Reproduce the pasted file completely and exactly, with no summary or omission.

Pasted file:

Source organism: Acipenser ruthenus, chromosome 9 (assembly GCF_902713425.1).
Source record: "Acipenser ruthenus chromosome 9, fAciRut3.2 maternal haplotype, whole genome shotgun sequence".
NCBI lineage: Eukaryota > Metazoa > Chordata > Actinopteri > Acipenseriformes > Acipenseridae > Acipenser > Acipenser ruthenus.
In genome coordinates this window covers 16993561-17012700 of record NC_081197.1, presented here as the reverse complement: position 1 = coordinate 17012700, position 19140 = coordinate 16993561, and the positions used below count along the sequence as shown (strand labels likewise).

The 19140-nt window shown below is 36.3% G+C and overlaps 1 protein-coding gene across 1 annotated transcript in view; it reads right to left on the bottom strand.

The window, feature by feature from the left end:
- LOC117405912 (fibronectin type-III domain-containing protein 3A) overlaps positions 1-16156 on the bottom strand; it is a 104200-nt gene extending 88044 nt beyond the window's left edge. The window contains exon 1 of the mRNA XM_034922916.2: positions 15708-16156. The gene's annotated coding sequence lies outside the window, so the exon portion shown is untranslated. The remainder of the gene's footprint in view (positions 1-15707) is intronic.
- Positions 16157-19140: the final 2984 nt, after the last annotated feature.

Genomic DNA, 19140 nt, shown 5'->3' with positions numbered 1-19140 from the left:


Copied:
Source organism: Acipenser ruthenus, chromosome 9 (assembly GCF_902713425.1).
Source record: "Acipenser ruthenus chromosome 9, fAciRut3.2 maternal haplotype, whole genome shotgun sequence".
NCBI lineage: Eukaryota > Metazoa > Chordata > Actinopteri > Acipenseriformes > Acipenseridae > Acipenser > Acipenser ruthenus.
In genome coordinates this window covers 16993561-17012700 of record NC_081197.1, presented here as the reverse complement: position 1 = coordinate 17012700, position 19140 = coordinate 16993561, and the positions used below count along the sequence as shown (strand labels likewise).

The 19140-nt window shown below is 36.3% G+C and overlaps 1 protein-coding gene across 1 annotated transcript in view; it reads right to left on the bottom strand.

The window, feature by feature from the left end:
- LOC117405912 (fibronectin type-III domain-containing protein 3A) overlaps positions 1-16156 on the bottom strand; it is a 104200-nt gene extending 88044 nt beyond the window's left edge. The window contains exon 1 of the mRNA XM_034922916.2: positions 15708-16156. The gene's annotated coding sequence lies outside the window, so the exon portion shown is untranslated. The remainder of the gene's footprint in view (positions 1-15707) is intronic.
- Positions 16157-19140: the final 2984 nt, after the last annotated feature.

Genomic DNA, 19140 nt, shown 5'->3' with positions numbered 1-19140 from the left: